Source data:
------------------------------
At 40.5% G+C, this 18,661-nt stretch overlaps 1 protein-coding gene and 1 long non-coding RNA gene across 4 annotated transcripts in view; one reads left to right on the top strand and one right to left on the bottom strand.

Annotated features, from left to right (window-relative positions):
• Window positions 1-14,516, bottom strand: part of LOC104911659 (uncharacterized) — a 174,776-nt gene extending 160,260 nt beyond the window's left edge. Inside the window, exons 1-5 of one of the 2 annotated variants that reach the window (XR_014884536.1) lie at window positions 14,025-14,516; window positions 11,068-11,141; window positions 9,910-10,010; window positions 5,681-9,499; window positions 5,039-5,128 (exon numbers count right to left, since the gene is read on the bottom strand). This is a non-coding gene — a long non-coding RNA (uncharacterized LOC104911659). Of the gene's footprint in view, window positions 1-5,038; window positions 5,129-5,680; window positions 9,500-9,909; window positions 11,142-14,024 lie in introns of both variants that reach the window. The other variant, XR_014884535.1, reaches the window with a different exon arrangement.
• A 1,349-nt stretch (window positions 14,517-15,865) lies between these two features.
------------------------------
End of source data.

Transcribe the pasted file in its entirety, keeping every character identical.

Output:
At 40.5% G+C, this 18,661-nt stretch overlaps 1 protein-coding gene and 1 long non-coding RNA gene across 4 annotated transcripts in view; one reads left to right on the top strand and one right to left on the bottom strand.

Annotated features, from left to right (window-relative positions):
• Window positions 1-14,516, bottom strand: part of LOC104911659 (uncharacterized) — a 174,776-nt gene extending 160,260 nt beyond the window's left edge. Inside the window, exons 1-5 of one of the 2 annotated variants that reach the window (XR_014884536.1) lie at window positions 14,025-14,516; window positions 11,068-11,141; window positions 9,910-10,010; window positions 5,681-9,499; window positions 5,039-5,128 (exon numbers count right to left, since the gene is read on the bottom strand). This is a non-coding gene — a long non-coding RNA (uncharacterized LOC104911659). Of the gene's footprint in view, window positions 1-5,038; window positions 5,129-5,680; window positions 9,500-9,909; window positions 11,142-14,024 lie in introns of both variants that reach the window. The other variant, XR_014884535.1, reaches the window with a different exon arrangement.
• A 1,349-nt stretch (window positions 14,517-15,865) lies between these two features.